I for one wd think it is a better-late-than-never move. If Indian tour debacle was not an eye opener the CT performance must have come as a point of no return for CA. Atm, Australia does not look anywhere near making even a contest out of the Ashes series in England and so the timing of sacking Micky Arthur is okay. Sacking implies wrong selection in the first place. That CA has acted atleast now is redeeming in itself. Yet what ails cricket in Australia is lack of talent (ot its spotting) and the cultural styles which go with a consistent champion. Dominance comes at a cost. Talent can deliver it only when it is aligned to other things like an overwhelming obsession to dominate, team spirit, sacrificing other things at altar of the pursuit of the goal etc. It is not just cricketing skills and coaching that is needed. A leader who can fire the team with the ambition and provide direction is needed. I am not aware who in Australia is the best fit for that job. Hope Lehmann is.

Posted by hhillbumper on (June 25, 2013, 6:51 GMT)

So do the players have any role in this one? I mean it is them that keep losing or is that just the coaches fault?

Posted by   on (June 25, 2013, 4:30 GMT)

My way or Highway strategy never works.....................players are not slaves they are artists.

Posted by Partyman on (June 24, 2013, 21:13 GMT)

Never been a fan of Mickey Arthur. Nevertheless, I feel sorry for him at the moment. I guess the whole thing can be handled in a rather less acrimonious way. He should have stood down soon after India. I would say he was rather naive to have seen this coming. I wish him all the best for his future.

Posted by   on (June 24, 2013, 20:03 GMT)

so sad and the decision is taken at wrong stage of an important series. It is player who are responsible for the performance not the coach. Anyhow the decision is taken may be a change might give Aussies little luck to beat England in this Ashes.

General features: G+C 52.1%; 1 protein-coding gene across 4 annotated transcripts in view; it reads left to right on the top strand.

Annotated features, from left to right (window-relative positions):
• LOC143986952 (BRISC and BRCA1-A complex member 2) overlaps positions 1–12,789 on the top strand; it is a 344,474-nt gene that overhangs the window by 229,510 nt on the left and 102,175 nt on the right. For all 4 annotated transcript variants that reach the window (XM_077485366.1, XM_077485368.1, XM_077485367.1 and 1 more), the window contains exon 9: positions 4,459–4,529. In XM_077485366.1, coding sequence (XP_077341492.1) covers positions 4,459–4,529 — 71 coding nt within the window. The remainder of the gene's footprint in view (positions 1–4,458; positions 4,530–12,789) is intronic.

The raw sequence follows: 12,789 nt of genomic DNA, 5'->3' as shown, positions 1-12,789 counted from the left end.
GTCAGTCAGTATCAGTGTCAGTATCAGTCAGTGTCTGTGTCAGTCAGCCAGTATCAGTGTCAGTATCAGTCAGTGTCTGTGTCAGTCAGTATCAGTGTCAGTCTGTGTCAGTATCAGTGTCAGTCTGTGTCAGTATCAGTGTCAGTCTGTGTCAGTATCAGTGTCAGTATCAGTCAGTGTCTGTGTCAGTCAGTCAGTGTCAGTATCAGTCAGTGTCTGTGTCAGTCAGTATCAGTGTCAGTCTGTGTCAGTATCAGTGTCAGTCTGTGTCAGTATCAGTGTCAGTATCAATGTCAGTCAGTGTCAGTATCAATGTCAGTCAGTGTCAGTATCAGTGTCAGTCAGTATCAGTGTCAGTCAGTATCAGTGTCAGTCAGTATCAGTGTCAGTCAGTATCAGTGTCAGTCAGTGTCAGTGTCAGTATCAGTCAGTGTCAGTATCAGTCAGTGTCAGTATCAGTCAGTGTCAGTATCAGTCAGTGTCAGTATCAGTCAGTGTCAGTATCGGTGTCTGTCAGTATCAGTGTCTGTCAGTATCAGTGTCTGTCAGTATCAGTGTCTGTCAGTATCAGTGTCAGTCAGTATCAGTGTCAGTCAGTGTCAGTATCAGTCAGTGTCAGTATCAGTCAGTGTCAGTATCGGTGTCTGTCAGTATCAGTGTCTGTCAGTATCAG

Posted by Alexk400 on (June 24, 2013, 18:12 GMT)

I think michael clarke has to be removed from captaincy is best solution. Because he is their best batsman. And he constantly thinking about team unity instead of his batting. Clarke lacks leadership skills but good captaincy skills. So i prefer mellow captain for aussie team who ever that may be but he needs to be permanent member of the team. Aussie team was disbanded like 6 years ago when hayden retired , gilchrist retired. Fast forward still not a single permanent player in Aussie team. So for me aussie selectors and ceo laid egg. They are the first ones has to go , then captain , then coach. Order is in reverse. :)

Aussie needs skilled batsman. But they chopping and changing so much and destroying confidence of young players. Bowling wise ausssies are ok. Its batting that is the problem due illogical selection moves by captain,coach and selectors. where is new young blood? aussie need to bring few 19 year old batsman with lots of hunger and enthusiasm.

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Brydon CoverdaleClose
Brydon Coverdale Assistant Editor Possibly the only person to win a headline-writing award for a title with the word "heifers" in it, Brydon decided agricultural journalism wasn't for him when he took up his position with ESPNcricinfo in Melbourne. His cricketing career peaked with an unbeaten 85 in the seconds for a small team in rural Victoria on a day when they could not scrounge up 11 players and Brydon, tragically, ran out of partners to help him reach his century. He is also a compulsive TV game-show contestant and has appeared on half a dozen shows in Australia.